We proposed that VIP might signal through VPAC2 on ILC2 cells. VIP and its receptors are also expressed by immune cells, and signals through VPAC2 have been implicated in TH2 cell expansion, survival and cytokine production22. Mice deficient in VPAC2 have delayed infiltrating eosinophils with allergic challenge23. We detected both VPAC1 (also called Vipr1) and VPAC2 (Vipr2) messenger RNA in intestinal and lung ILC2 cells, whereas VPAC2 expression was undetectable in eosinophils and low in macrophages and CD4+ T cells (Fig. 4f). Comparable levels of IL-5 were induced in culture with VIP or with a VPAC2-specific agonist (Fig. 4e and Extended Data Fig. 7c)24. VPAC2 is a G-protein-coupled receptor that can associate with Gαs to activate adenylate cyclase25. Consistent with this, we also induced comparable IL-5 levels bypassing the receptor with dibutyryl-cAMP (Fig. 4e).
First noted in humans over 80 years ago26, circadian variation of blood eosinophils has been linked to neuroendocrine15 and metabolic16 cycling. As shown here, long-lived ILC2 cells in peripheral tissues are the predominant source of circulating IL-5, and their close association with vasculature positions these cells for eosinophil recruitment. After stimulation by epithelial and/or TH2 cytokines, lung ILC2 cells increase IL-5 and co-express IL-13, leading to local eosinophil accumulation, a process that mimics the post-prandial response of intestinal ILC2 cells to caloric intake. Furthermore, ILC2 cells express functional VPAC2 receptors, providing a potential mechanism linking these dispersed tissue-resident cells with central circadian and metabolic rhythms. Intestinal eosinophils are normal in germ-free animals4, and IL-13+ ILC2 cells are found in human fetal gut27, indicating that these biological pathways are independent of intestinal microbiota. Although further study is needed, our findings indicate that eosinophils are linked to basal circadian oscillations through ILC2 cell activation and raise the possibility that helminthic parasites may have co-opted these fundamental pathways of host metabolic homeostasis.
IL-5 reporter mice were generated as described28, all mice on a C57BL/6 background. Tissues were mechanically dissociated, and lungs, heart, kidney, uterus, brain, intestine, skin and muscle were digested in Liberase (Roche) with or without DNase I (Roche). Some tissues were separated by 90/40 Percoll gradient (GE Healthcare). Cells were stained and analysed on an LSR II (BD) or sorted on a MoFlo XDP (Beckman Coulter). ELISA (R&D Systems) was used to detect IL-5 and CCL11, or IL-5 was detected using Enhanced Sensitivity Cytometric Bead Array (BD). BrdU was detected using a BrdU flow kit (BD Biosciences). Multiphoton imaging was performed as described29. Infection with 500 N. brasiliensis L3 larvae was as described11. Blood for IL-5 and eosinophils was collected as a terminal procedure. For gavage, fasted mice received water or 1:1 high-fat chow (Research Diets)7 plus 20% dextrose at 22:00. VPAC1 and VPAC2 transcripts were quantified by RT–PCR30. All data were analysed using Prism (GraphPad Software). Paired two-tailed Student’s t-tests were used for BrdU experiments and for in vitro IL-5; Kruskal–Wallis was used to compare multiple groups (Extended Data Fig. 3c); otherwise comparisons were made with unpaired two-tailed Student’s t-tests applying Welch’s correction as indicated.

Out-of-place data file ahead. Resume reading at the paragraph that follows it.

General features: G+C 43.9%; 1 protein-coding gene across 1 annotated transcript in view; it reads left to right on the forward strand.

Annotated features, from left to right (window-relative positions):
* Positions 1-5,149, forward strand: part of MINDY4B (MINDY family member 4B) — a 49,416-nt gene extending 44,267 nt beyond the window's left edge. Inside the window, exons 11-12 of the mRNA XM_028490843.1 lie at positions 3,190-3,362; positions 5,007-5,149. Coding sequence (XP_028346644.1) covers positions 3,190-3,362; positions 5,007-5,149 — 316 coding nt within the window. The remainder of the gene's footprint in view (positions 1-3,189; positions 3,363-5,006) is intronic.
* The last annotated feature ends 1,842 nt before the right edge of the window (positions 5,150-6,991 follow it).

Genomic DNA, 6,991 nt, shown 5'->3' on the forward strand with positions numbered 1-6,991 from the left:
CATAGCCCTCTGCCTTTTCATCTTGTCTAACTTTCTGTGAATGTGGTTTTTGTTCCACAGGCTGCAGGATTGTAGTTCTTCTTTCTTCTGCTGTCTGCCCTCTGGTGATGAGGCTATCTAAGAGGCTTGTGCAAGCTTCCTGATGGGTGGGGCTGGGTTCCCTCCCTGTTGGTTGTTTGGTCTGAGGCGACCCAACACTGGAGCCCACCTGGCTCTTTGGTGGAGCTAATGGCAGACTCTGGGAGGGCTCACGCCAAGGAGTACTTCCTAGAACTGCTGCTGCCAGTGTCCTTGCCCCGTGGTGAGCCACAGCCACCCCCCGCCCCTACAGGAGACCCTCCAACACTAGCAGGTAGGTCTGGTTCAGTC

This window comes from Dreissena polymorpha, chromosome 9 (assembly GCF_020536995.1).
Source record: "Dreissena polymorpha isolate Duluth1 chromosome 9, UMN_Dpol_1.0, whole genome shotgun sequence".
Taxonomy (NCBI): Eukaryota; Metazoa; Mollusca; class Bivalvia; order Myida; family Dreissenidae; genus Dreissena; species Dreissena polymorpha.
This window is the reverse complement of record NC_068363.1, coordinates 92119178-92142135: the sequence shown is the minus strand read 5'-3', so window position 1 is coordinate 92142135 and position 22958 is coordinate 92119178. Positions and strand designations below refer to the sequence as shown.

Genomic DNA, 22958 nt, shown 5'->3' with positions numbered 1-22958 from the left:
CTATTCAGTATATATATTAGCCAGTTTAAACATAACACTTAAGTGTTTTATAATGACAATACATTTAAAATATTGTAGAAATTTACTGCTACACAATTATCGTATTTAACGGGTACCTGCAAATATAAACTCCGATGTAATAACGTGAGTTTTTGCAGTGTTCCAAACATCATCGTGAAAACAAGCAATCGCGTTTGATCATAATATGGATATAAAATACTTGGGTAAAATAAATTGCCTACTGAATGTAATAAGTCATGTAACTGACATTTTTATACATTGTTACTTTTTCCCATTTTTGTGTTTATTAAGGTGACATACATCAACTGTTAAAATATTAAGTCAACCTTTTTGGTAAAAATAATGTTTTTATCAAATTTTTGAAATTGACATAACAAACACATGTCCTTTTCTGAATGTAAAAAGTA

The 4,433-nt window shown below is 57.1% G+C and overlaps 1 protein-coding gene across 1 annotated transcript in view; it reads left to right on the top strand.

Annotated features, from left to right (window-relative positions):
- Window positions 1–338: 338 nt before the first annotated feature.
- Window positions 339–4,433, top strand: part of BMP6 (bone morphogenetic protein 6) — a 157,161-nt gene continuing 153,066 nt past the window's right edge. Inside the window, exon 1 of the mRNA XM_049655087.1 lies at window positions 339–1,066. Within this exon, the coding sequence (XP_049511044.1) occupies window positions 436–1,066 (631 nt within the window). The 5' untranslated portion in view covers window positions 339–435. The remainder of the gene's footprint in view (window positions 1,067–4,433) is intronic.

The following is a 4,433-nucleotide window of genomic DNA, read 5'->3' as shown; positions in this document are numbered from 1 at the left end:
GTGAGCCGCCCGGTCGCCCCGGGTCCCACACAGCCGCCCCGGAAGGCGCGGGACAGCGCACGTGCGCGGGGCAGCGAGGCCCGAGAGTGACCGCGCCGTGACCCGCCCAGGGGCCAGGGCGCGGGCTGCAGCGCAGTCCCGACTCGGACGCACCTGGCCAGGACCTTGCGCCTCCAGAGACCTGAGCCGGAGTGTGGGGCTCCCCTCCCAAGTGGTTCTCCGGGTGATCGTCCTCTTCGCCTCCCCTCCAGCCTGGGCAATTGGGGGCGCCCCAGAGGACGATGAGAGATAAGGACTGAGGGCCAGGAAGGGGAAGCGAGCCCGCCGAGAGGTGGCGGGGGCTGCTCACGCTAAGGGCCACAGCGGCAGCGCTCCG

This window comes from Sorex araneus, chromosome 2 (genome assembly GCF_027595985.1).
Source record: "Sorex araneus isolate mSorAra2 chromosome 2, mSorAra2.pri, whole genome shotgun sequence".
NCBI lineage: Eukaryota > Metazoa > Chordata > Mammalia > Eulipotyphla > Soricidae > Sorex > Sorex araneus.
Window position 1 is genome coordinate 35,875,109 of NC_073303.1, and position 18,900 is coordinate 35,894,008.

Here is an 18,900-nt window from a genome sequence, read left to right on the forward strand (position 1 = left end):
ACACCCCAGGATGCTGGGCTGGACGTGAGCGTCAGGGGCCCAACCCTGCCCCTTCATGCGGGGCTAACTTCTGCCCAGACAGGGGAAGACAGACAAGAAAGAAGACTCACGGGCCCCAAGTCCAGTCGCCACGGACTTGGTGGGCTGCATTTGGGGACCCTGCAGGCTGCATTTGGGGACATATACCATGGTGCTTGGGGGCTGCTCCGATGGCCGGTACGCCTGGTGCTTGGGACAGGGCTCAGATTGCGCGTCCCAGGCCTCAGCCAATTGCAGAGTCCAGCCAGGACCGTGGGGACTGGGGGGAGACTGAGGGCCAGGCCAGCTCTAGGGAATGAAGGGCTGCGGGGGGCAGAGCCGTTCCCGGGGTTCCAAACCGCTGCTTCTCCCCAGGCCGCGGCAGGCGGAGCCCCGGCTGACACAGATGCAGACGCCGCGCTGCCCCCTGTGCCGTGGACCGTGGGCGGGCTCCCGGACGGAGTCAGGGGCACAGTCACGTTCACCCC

Online Content Any additional Methods, Extended Data display items and Source Data are available in the online version of the paper; references unique to these sections appear only in the online paper.
IL-5 reporter mice
R5 IL-5 reporter mice were generated by homologous gene targeting in C57BL/6 embryonic stem cells. The previously published plasmid pKO915-DT (Lexicon) containing the Basoph8 reporter17 was modified to express tdTomato in place of YFP, such that the cassette now contained (in order from 5′ to 3′) genomic sequence of the rabbit β-globin gene partial exon 2-3, the gene encoding tdTomato (Clontech), encephalomyocarditis virus IRES, humanized Cre recombinase, bovine growth hormone poly(A), and a loxP-flanked neomycin resistance cassette. Homologous arms straddling the Il5 translation initiation site (3.8 kilobases (kb) towards 5′, containing the promoter and 5′ UTR and 3.0 kb towards 3′, containing the start ATG halfway through exon 3) were amplified from C57BL/6 genomic DNA using Phusion polymerase (Finnzymes) and cloned into the cassette by standard methods. The construct was linearized with NotI and transfected by electroporation into C57BL/6 embryonic stem cells. Cells were grown on irradiated feeders with the aminoglycoside G418 in the media, and neomycin-resistant clones were screened for 5′ and 3′ homologous recombination by PCR. Eleven positive clones were subsequently tested (and all eleven confirmed) by 5′ and 3′ Southern blot. Two clones were selected for injection into albino C57BL/6 blastocysts to generate chimaeras, and the male pups with highest ratios of black-to-white coat colour from a single clone were selected to breed with homozygous CMV-Cre transgenic C57BL/6 females (B6.C-Tg(CMV-Cre)1Cgn/J; 006054, obtained from The Jackson Laboratory) to excise the neomycin resistance cassette. The CMV-Cre transgene is X-linked and the males from this cross were bred to wild-type C57BL/6 females to remove the CMV-Cre allele. Male and female R5/+ offspring were intercrossed to yield R5/R5 homozygotes.